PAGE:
The book itself is deeply oppressive detailing the harshness of life under the Normans. The brutality is endemic and the drudgery of life for the Saxons is starkly highlighted. In Hereward's camp the players act out their lives in the cetainty that the Norman killing machine will eventually seek them out and destroy them as the last pocket of resistance.
The story is underlain with a forlorn but nonetheless dogged determination not to give in to the enemy. It is that indomitable spirit that makes the British what they are- the very essence of guts and courage.
Oh! And in a book full of bad guys there is one character who truly drips evil. He makes your flesh crawl. You can feel the poison ooze out of the pages and his vindictive atmosphere pervades the whole story. I kept looking round to make sure he wasn't behind me!
This naked malice is in stark contrast to a father's love for his son and his desperate race to find him and reunite his family.
I can thoroughly recommend this novel to you and I will use that hackneyed cliché - It truly is a book you won't be able to put down.
Comment Was this review helpful to you? Yes No Sending feedback...
Thank you for your feedback. If this review is inappropriate, please let us know.
Sorry, we failed to record your vote. Please try again
11 of 12 people found the following review helpful By GR Boxell on 13 July 2005
Format: Paperback
Cold Heart, Cruel Hand Laurence J Brown, Paul Mould Publishing 2004, ISBN 09528708-9-4
Ranulf Redbeard rides again! This time the sole survivor of King Harold's Huscarls finds himself fighting alongside Hereward the Wake. There have been many takes on Hereward's story with every author striving to understand this complex man who became one of England's first folk heroes. Author Laurence Brown, with his vivid style and enthusiasm, sticks quite close to the story as written down in the primary source De Gestis Herwardi Saxonis, even to the extent of using the Latinised names for some of the English resistance fighters. Again there are problems with the finer points of detailed research but, as with Housecarl, you can easily put this to one side and enjoy getting swept along in the high adventure.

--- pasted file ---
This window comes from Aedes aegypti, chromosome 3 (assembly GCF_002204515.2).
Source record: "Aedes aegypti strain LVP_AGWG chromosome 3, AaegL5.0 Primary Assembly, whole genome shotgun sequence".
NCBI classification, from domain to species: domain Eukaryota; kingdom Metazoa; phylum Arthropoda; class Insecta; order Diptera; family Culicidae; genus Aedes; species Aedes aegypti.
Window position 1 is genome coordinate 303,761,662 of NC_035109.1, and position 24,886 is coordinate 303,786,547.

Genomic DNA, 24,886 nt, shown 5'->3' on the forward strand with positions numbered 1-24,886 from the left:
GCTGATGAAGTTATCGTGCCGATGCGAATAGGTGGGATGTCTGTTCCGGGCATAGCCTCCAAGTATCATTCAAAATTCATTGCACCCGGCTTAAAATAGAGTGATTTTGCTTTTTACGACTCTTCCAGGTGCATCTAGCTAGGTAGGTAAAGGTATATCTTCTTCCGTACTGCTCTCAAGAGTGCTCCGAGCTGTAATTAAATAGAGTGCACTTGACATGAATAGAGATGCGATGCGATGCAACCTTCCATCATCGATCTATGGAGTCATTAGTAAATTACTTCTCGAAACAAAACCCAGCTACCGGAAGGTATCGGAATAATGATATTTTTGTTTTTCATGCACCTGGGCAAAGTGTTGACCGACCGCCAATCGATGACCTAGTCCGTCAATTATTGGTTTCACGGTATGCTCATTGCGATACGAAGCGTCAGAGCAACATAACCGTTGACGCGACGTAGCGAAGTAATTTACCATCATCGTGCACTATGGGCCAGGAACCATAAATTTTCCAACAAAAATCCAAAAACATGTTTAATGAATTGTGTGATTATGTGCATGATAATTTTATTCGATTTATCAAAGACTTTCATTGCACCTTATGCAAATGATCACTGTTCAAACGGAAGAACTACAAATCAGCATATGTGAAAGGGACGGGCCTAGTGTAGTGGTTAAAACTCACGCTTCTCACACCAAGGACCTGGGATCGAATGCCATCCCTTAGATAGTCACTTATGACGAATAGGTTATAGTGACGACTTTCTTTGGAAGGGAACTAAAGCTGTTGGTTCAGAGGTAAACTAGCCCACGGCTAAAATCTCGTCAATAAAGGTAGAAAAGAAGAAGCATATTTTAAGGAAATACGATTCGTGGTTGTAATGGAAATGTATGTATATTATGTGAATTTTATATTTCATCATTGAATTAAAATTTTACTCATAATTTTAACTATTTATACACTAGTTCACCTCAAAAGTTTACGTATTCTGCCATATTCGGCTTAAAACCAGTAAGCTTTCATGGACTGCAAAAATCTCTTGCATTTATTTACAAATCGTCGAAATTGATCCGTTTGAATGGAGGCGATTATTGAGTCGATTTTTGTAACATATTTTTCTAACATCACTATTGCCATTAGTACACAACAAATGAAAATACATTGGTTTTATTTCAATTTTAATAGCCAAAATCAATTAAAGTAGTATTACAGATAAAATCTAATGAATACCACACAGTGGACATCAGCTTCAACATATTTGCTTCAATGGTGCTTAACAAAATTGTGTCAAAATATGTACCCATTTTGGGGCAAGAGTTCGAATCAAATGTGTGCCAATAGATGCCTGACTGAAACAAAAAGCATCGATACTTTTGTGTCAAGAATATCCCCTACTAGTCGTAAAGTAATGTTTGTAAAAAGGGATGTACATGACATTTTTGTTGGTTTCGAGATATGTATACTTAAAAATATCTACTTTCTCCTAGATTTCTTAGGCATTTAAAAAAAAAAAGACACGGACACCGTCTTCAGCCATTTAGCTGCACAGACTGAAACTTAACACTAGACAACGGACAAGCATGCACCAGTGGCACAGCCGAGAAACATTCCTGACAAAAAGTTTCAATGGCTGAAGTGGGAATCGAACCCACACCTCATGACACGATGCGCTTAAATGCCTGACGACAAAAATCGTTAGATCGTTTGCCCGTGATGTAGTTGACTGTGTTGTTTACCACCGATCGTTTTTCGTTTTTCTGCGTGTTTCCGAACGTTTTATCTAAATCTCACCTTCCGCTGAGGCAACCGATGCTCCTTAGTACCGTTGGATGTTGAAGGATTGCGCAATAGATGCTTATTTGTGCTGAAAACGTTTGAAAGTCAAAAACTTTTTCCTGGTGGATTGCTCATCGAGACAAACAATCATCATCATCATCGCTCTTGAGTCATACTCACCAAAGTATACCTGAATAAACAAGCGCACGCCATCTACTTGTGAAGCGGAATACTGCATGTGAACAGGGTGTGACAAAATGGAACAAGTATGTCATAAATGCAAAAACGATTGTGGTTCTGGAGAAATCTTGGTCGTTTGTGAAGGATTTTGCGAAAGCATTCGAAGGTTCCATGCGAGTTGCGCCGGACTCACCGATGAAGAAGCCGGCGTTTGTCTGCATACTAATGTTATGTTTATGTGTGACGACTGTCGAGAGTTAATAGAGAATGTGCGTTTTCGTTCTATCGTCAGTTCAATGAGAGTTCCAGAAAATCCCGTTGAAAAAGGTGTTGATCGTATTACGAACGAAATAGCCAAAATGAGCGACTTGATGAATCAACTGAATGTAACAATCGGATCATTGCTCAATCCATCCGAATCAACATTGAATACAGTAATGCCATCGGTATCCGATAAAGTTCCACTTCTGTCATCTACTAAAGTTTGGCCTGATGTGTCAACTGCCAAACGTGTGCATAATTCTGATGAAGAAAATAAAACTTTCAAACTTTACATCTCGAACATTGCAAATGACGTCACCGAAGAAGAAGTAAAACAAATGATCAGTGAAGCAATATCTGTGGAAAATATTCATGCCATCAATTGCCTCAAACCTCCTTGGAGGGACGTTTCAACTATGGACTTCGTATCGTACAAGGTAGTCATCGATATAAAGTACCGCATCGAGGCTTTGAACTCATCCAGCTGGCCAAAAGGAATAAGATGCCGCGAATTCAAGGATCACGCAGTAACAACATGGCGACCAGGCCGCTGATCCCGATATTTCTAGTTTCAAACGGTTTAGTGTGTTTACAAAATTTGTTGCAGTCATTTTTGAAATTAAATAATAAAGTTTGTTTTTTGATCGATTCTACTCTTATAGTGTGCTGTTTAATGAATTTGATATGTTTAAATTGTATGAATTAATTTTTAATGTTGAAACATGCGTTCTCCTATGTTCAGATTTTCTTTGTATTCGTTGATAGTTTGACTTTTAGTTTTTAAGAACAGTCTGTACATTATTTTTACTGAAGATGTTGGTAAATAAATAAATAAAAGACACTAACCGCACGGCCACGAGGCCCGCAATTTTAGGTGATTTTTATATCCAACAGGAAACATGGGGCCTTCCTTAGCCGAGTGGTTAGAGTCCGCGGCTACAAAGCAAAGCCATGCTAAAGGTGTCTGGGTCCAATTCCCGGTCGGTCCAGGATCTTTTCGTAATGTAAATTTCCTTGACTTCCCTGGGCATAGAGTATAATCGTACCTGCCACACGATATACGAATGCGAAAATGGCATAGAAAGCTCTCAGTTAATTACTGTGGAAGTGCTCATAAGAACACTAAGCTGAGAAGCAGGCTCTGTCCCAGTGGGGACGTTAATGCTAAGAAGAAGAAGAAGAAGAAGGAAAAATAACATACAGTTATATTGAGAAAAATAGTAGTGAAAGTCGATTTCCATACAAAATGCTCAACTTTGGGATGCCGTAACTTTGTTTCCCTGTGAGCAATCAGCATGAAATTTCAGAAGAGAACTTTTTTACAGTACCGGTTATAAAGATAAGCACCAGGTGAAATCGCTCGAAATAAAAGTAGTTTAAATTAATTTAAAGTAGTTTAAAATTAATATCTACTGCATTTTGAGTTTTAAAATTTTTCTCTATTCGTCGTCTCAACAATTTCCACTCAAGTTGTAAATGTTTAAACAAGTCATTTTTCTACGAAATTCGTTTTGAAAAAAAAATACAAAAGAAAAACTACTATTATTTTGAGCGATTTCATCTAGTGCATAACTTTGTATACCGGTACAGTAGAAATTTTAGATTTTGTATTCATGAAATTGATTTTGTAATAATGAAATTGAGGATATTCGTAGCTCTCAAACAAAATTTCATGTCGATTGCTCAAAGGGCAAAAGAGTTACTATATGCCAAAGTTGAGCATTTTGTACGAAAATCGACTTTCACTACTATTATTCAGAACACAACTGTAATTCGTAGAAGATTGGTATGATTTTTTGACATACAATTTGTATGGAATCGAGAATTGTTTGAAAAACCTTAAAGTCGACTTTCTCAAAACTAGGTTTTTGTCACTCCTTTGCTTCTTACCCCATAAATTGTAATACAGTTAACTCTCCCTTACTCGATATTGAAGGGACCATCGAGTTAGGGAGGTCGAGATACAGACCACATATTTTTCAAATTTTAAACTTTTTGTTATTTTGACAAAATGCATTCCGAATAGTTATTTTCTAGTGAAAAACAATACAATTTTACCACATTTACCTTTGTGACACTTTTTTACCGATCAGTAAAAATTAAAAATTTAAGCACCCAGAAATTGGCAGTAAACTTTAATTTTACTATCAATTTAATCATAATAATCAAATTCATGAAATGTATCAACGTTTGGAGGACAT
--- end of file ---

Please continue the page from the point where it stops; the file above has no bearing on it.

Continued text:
The book ends with the fall of Ely and the Cap of Refuge to the Normans. The question now is; where will Ranulf Redbeard go next? Hereward carried on his fight for several more years after Ely fell, but many of his comrades left England to emigrate to Constantinople and joining the Varangian Guard. Now isn't that an idea for the next book! Though maybe he will join Earl Waeltheof in his many adventures? Hmm, I'll just have to wait and see won't I!
Comment Was this review helpful to you? Yes No Sending feedback...
Thank you for your feedback. If this review is inappropriate, please let us know.
Sorry, we failed to record your vote. Please try again
Format: Paperback
Lawrence J Brown's second novel "cold heart,cruel hand" was recommended to me by a friend and it has lived up to his fullsome praise. the other reviewers have covered the plot lines so i can concentrate my comments on the author's style and historical aspects.anyone writing this type of fiction will inevitably be compared to Bernard Cornwell who has written extensively on historical events and landmark battles. this author,L.J.Brown has not only created a piece of historical fiction which can stand comparison with the master but has in many ways excelled him.
The main aspect of this novel's success is the decision to focus the thrust of the action through not one central character but two. In a novel concerned with Hereward the Wake it was refreshing to have the viewpoint of another main character to give a slightly different slant to the incidents and emotions exposed by the sensitive,albiet,at times bloody prose of this fine storyteller.L.J.Brown conveys to the reader the violence of the age and the human cost of these dark days in our history,but more than this he allows his main characters to display all the flaws and foibles of Everyman.We are presented with realistic men and women,an area that Mr Cornwell could do well to copy as his female characters tend to the beautiful,fiery, passing lovers of the hero.Here we have people who are realistic in their weariness of conflict,their desire for happiness and their tiredness of the effort required of them as they strive to make a life free of cruel control under a hard handed ruler.
A well written slice of history brought to our attention in an entertaining and sensitive novel.
Comment Was this review helpful to you? Yes No Sending feedback...
Thank you for your feedback. If this review is inappropriate, please let us know.
Sorry, we failed to record your vote. Please try again

Look for similar items by category


Feedback